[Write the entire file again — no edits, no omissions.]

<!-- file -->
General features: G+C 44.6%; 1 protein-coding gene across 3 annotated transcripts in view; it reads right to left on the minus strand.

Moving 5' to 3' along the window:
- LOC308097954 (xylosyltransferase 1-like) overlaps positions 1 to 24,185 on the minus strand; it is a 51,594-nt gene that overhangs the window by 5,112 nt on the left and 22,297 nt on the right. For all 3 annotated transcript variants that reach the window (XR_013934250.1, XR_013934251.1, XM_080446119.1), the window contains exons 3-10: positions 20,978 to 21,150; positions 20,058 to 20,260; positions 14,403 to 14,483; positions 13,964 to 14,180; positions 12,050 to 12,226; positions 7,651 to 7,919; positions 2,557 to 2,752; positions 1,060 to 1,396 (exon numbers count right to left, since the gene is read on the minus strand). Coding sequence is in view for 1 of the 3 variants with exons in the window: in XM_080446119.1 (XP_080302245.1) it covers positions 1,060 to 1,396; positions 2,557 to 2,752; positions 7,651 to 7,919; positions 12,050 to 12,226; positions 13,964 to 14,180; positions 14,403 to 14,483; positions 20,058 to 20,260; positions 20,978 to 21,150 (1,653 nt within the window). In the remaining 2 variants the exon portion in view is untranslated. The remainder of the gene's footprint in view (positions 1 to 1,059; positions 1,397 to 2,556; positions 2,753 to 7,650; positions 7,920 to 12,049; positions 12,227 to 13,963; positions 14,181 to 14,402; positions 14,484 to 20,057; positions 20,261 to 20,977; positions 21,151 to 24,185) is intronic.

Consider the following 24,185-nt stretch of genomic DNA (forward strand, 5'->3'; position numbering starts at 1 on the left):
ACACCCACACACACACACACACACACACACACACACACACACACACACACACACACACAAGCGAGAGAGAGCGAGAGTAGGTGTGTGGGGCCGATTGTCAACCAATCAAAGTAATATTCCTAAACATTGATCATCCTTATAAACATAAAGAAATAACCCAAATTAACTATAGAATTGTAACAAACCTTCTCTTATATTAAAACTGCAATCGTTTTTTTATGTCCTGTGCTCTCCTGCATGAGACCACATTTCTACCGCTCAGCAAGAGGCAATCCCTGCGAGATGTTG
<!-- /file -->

General features: G+C 44.6%; 1 protein-coding gene across 3 annotated transcripts in view; it reads right to left on the minus strand.

Moving 5' to 3' along the window:
- LOC308097954 (xylosyltransferase 1-like) overlaps positions 1 to 24,185 on the minus strand; it is a 51,594-nt gene that overhangs the window by 5,112 nt on the left and 22,297 nt on the right. For all 3 annotated transcript variants that reach the window (XR_013934250.1, XR_013934251.1, XM_080446119.1), the window contains exons 3-10: positions 20,978 to 21,150; positions 20,058 to 20,260; positions 14,403 to 14,483; positions 13,964 to 14,180; positions 12,050 to 12,226; positions 7,651 to 7,919; positions 2,557 to 2,752; positions 1,060 to 1,396 (exon numbers count right to left, since the gene is read on the minus strand). Coding sequence is in view for 1 of the 3 variants with exons in the window: in XM_080446119.1 (XP_080302245.1) it covers positions 1,060 to 1,396; positions 2,557 to 2,752; positions 7,651 to 7,919; positions 12,050 to 12,226; positions 13,964 to 14,180; positions 14,403 to 14,483; positions 20,058 to 20,260; positions 20,978 to 21,150 (1,653 nt within the window). In the remaining 2 variants the exon portion in view is untranslated. The remainder of the gene's footprint in view (positions 1 to 1,059; positions 1,397 to 2,556; positions 2,753 to 7,650; positions 7,920 to 12,049; positions 12,227 to 13,963; positions 14,181 to 14,402; positions 14,484 to 20,057; positions 20,261 to 20,977; positions 21,151 to 24,185) is intronic.

Consider the following 24,185-nt stretch of genomic DNA (forward strand, 5'->3'; position numbering starts at 1 on the left):
ACACCCACACACACACACACACACACACACACACACACACACACACACACACACACACAAGCGAGAGAGAGCGAGAGTAGGTGTGTGGGGCCGATTGTCAACCAATCAAAGTAATATTCCTAAACATTGATCATCCTTATAAACATAAAGAAATAACCCAAATTAACTATAGAATTGTAACAAACCTTCTCTTATATTAAAACTGCAATCGTTTTTTTATGTCCTGTGCTCTCCTGCATGAGACCACATTTCTACCGCTCAGCAAGAGGCAATCCCTGCGAGATGTTG